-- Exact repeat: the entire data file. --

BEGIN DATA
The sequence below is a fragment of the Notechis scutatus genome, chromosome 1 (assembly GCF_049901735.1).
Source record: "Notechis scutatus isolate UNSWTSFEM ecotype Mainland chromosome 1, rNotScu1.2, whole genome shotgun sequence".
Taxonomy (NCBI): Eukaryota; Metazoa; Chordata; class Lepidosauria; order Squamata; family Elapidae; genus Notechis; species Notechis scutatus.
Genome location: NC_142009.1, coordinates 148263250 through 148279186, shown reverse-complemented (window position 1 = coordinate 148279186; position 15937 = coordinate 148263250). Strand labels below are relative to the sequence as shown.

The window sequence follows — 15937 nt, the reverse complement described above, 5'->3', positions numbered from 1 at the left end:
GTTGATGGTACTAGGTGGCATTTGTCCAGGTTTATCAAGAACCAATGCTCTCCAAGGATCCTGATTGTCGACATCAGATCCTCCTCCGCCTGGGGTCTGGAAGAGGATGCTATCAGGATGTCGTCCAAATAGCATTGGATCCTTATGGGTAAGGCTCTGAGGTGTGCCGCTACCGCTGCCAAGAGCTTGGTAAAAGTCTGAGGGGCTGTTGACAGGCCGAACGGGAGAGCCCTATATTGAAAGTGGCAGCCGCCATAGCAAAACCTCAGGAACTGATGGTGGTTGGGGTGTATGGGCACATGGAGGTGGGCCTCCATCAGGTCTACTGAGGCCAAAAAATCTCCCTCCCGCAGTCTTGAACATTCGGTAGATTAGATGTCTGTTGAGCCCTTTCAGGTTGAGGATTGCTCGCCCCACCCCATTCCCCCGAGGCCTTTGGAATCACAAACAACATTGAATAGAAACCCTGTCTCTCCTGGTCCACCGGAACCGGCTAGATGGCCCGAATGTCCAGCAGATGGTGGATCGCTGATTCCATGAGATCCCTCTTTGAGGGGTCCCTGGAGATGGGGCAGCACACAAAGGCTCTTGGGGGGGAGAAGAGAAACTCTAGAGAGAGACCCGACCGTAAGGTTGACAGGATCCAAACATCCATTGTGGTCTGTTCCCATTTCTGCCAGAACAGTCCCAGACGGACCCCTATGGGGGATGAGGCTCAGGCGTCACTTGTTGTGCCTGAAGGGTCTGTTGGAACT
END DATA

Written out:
The sequence below is a fragment of the Notechis scutatus genome, chromosome 1 (assembly GCF_049901735.1).
Source record: "Notechis scutatus isolate UNSWTSFEM ecotype Mainland chromosome 1, rNotScu1.2, whole genome shotgun sequence".
Taxonomy (NCBI): Eukaryota; Metazoa; Chordata; class Lepidosauria; order Squamata; family Elapidae; genus Notechis; species Notechis scutatus.
Genome location: NC_142009.1, coordinates 148263250 through 148279186, shown reverse-complemented (window position 1 = coordinate 148279186; position 15937 = coordinate 148263250). Strand labels below are relative to the sequence as shown.

The window sequence follows — 15937 nt, the reverse complement described above, 5'->3', positions numbered from 1 at the left end:
GTTGATGGTACTAGGTGGCATTTGTCCAGGTTTATCAAGAACCAATGCTCTCCAAGGATCCTGATTGTCGACATCAGATCCTCCTCCGCCTGGGGTCTGGAAGAGGATGCTATCAGGATGTCGTCCAAATAGCATTGGATCCTTATGGGTAAGGCTCTGAGGTGTGCCGCTACCGCTGCCAAGAGCTTGGTAAAAGTCTGAGGGGCTGTTGACAGGCCGAACGGGAGAGCCCTATATTGAAAGTGGCAGCCGCCATAGCAAAACCTCAGGAACTGATGGTGGTTGGGGTGTATGGGCACATGGAGGTGGGCCTCCATCAGGTCTACTGAGGCCAAAAAATCTCCCTCCCGCAGTCTTGAACATTCGGTAGATTAGATGTCTGTTGAGCCCTTTCAGGTTGAGGATTGCTCGCCCCACCCCATTCCCCCGAGGCCTTTGGAATCACAAACAACATTGAATAGAAACCCTGTCTCTCCTGGTCCACCGGAACCGGCTAGATGGCCCGAATGTCCAGCAGATGGTGGATCGCTGATTCCATGAGATCCCTCTTTGAGGGGTCCCTGGAGATGGGGCAGCACACAAAGGCTCTTGGGGGGGAGAAGAGAAACTCTAGAGAGAGACCCGACCGTAAGGTTGACAGGATCCAAACATCCATTGTGGTCTGTTCCCATTTCTGCCAGAACAGTCCCAGACGGACCCCTATGGGGGATGAGGCTCAGGCGTCACTTGTTGTGCCTGAAGGGTCTGTTGGAACT